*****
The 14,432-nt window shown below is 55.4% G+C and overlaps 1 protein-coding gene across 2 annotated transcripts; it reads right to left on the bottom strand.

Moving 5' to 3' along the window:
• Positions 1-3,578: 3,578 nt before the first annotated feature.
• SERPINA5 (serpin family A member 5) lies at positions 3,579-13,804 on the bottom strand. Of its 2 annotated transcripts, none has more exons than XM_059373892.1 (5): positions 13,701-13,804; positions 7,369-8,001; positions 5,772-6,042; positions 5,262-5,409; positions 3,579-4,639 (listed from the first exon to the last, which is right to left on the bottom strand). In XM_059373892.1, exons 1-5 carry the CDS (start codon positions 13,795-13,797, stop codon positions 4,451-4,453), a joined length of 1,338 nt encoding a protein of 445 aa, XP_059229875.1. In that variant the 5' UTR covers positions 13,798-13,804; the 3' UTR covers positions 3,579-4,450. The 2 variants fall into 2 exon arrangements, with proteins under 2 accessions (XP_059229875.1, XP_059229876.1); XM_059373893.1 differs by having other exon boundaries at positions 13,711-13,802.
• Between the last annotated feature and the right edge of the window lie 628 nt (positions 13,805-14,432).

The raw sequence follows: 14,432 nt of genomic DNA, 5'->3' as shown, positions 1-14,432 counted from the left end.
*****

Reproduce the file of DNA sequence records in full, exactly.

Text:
The 14,432-nt window shown below is 55.4% G+C and overlaps 1 protein-coding gene across 2 annotated transcripts; it reads right to left on the bottom strand.

Moving 5' to 3' along the window:
• Positions 1-3,578: 3,578 nt before the first annotated feature.
• SERPINA5 (serpin family A member 5) lies at positions 3,579-13,804 on the bottom strand. Of its 2 annotated transcripts, none has more exons than XM_059373892.1 (5): positions 13,701-13,804; positions 7,369-8,001; positions 5,772-6,042; positions 5,262-5,409; positions 3,579-4,639 (listed from the first exon to the last, which is right to left on the bottom strand). In XM_059373892.1, exons 1-5 carry the CDS (start codon positions 13,795-13,797, stop codon positions 4,451-4,453), a joined length of 1,338 nt encoding a protein of 445 aa, XP_059229875.1. In that variant the 5' UTR covers positions 13,798-13,804; the 3' UTR covers positions 3,579-4,450. The 2 variants fall into 2 exon arrangements, with proteins under 2 accessions (XP_059229875.1, XP_059229876.1); XM_059373893.1 differs by having other exon boundaries at positions 13,711-13,802.
• Between the last annotated feature and the right edge of the window lie 628 nt (positions 13,805-14,432).

The raw sequence follows: 14,432 nt of genomic DNA, 5'->3' as shown, positions 1-14,432 counted from the left end.